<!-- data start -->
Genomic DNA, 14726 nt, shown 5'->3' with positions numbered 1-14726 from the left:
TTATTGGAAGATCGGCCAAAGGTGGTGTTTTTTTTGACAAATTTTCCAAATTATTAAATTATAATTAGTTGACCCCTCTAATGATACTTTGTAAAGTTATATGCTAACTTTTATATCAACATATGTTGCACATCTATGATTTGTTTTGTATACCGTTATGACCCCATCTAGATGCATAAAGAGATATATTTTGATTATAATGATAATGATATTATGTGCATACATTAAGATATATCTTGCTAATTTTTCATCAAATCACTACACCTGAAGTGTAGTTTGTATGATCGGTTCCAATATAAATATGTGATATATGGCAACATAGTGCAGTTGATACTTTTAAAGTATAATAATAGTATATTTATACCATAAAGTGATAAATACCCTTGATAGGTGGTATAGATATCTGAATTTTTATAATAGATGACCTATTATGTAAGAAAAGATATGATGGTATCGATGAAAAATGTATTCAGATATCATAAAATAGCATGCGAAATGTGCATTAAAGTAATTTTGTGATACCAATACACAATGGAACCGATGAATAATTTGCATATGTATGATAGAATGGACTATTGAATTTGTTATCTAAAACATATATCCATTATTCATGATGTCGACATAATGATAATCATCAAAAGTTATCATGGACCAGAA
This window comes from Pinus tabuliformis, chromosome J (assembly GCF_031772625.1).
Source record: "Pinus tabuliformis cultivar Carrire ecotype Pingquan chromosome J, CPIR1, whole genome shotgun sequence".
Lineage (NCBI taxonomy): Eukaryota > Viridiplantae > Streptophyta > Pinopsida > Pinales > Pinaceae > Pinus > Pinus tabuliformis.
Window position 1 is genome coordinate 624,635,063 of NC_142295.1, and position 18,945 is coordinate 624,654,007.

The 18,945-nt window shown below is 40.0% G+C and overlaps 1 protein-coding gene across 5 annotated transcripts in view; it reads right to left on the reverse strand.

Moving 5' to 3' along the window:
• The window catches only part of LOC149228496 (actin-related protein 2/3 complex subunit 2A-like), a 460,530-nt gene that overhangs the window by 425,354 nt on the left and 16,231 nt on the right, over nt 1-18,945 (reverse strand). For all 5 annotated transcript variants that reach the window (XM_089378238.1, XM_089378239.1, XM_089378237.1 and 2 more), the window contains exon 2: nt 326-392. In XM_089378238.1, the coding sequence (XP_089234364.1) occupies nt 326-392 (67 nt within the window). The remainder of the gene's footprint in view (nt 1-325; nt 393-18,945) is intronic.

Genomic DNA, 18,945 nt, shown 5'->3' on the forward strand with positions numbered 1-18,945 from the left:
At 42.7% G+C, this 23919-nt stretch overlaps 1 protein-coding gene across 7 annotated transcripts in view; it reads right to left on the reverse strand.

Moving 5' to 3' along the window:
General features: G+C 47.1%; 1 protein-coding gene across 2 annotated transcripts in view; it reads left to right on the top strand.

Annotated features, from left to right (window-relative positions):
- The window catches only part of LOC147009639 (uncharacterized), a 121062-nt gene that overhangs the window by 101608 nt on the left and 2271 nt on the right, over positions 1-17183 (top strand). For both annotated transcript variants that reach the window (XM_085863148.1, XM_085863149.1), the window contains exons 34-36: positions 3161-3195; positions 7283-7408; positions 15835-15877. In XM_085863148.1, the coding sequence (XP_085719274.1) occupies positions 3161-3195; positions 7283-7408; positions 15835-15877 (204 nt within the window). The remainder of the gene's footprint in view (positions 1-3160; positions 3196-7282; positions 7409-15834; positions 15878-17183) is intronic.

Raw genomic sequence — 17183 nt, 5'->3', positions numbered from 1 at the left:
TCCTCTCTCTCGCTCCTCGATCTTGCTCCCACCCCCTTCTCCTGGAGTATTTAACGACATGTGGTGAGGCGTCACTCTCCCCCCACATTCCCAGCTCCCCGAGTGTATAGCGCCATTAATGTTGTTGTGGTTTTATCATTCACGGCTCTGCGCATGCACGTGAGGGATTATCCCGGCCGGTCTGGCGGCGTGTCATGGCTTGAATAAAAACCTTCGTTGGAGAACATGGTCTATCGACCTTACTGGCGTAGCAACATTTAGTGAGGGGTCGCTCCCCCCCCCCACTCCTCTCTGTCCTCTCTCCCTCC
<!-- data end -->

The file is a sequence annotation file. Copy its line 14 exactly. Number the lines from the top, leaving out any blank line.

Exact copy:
Annotated features, from left to right (window-relative positions):